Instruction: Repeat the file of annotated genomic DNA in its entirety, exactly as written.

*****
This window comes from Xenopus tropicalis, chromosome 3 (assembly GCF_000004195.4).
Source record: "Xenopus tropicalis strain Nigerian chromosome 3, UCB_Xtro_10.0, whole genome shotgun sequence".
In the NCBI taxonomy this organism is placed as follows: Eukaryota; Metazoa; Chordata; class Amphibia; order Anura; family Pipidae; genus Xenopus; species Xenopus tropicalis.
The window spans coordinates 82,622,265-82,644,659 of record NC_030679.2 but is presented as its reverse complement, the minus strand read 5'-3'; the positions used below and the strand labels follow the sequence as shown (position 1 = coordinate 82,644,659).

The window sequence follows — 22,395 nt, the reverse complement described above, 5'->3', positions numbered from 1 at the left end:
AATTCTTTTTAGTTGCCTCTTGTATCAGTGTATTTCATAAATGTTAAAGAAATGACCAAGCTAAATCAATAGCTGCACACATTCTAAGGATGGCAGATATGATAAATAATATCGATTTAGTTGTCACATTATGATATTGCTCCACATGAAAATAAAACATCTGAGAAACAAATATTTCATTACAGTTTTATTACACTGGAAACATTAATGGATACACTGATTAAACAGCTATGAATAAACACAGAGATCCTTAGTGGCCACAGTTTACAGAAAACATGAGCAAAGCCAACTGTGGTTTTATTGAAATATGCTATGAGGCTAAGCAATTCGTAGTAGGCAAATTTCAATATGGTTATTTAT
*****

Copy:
This window comes from Xenopus tropicalis, chromosome 3 (assembly GCF_000004195.4).
Source record: "Xenopus tropicalis strain Nigerian chromosome 3, UCB_Xtro_10.0, whole genome shotgun sequence".
In the NCBI taxonomy this organism is placed as follows: Eukaryota; Metazoa; Chordata; class Amphibia; order Anura; family Pipidae; genus Xenopus; species Xenopus tropicalis.
The window spans coordinates 82,622,265-82,644,659 of record NC_030679.2 but is presented as its reverse complement, the minus strand read 5'-3'; the positions used below and the strand labels follow the sequence as shown (position 1 = coordinate 82,644,659).

The window sequence follows — 22,395 nt, the reverse complement described above, 5'->3', positions numbered from 1 at the left end:
AATTCTTTTTAGTTGCCTCTTGTATCAGTGTATTTCATAAATGTTAAAGAAATGACCAAGCTAAATCAATAGCTGCACACATTCTAAGGATGGCAGATATGATAAATAATATCGATTTAGTTGTCACATTATGATATTGCTCCACATGAAAATAAAACATCTGAGAAACAAATATTTCATTACAGTTTTATTACACTGGAAACATTAATGGATACACTGATTAAACAGCTATGAATAAACACAGAGATCCTTAGTGGCCACAGTTTACAGAAAACATGAGCAAAGCCAACTGTGGTTTTATTGAAATATGCTATGAGGCTAAGCAATTCGTAGTAGGCAAATTTCAATATGGTTATTTAT